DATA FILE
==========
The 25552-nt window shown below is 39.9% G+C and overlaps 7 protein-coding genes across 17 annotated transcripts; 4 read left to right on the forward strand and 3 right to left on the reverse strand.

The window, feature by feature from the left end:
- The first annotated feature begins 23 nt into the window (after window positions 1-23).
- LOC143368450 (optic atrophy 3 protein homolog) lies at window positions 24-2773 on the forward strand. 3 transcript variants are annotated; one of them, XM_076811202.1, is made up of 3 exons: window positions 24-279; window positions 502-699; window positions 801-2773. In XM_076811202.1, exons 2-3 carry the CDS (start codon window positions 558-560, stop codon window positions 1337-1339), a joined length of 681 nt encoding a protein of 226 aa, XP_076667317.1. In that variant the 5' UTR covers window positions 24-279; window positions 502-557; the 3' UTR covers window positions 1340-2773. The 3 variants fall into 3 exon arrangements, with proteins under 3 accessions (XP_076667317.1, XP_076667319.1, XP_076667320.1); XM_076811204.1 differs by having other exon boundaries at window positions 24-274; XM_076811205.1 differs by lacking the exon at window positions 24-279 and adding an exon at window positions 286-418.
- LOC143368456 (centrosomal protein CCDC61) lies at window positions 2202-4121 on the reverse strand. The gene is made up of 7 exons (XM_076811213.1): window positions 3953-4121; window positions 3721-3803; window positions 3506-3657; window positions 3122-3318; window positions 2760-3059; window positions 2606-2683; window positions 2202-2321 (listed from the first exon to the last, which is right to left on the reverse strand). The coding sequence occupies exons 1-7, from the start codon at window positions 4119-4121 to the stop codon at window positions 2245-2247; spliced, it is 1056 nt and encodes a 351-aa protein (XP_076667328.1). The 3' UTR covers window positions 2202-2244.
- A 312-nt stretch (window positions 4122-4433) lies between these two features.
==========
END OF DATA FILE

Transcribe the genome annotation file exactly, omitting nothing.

The 25552-nt window shown below is 39.9% G+C and overlaps 7 protein-coding genes across 17 annotated transcripts; 4 read left to right on the forward strand and 3 right to left on the reverse strand.

The window, feature by feature from the left end:
- The first annotated feature begins 23 nt into the window (after window positions 1-23).
- LOC143368450 (optic atrophy 3 protein homolog) lies at window positions 24-2773 on the forward strand. 3 transcript variants are annotated; one of them, XM_076811202.1, is made up of 3 exons: window positions 24-279; window positions 502-699; window positions 801-2773. In XM_076811202.1, exons 2-3 carry the CDS (start codon window positions 558-560, stop codon window positions 1337-1339), a joined length of 681 nt encoding a protein of 226 aa, XP_076667317.1. In that variant the 5' UTR covers window positions 24-279; window positions 502-557; the 3' UTR covers window positions 1340-2773. The 3 variants fall into 3 exon arrangements, with proteins under 3 accessions (XP_076667317.1, XP_076667319.1, XP_076667320.1); XM_076811204.1 differs by having other exon boundaries at window positions 24-274; XM_076811205.1 differs by lacking the exon at window positions 24-279 and adding an exon at window positions 286-418.
- LOC143368456 (centrosomal protein CCDC61) lies at window positions 2202-4121 on the reverse strand. The gene is made up of 7 exons (XM_076811213.1): window positions 3953-4121; window positions 3721-3803; window positions 3506-3657; window positions 3122-3318; window positions 2760-3059; window positions 2606-2683; window positions 2202-2321 (listed from the first exon to the last, which is right to left on the reverse strand). The coding sequence occupies exons 1-7, from the start codon at window positions 4119-4121 to the stop codon at window positions 2245-2247; spliced, it is 1056 nt and encodes a 351-aa protein (XP_076667328.1). The 3' UTR covers window positions 2202-2244.
- A 312-nt stretch (window positions 4122-4433) lies between these two features.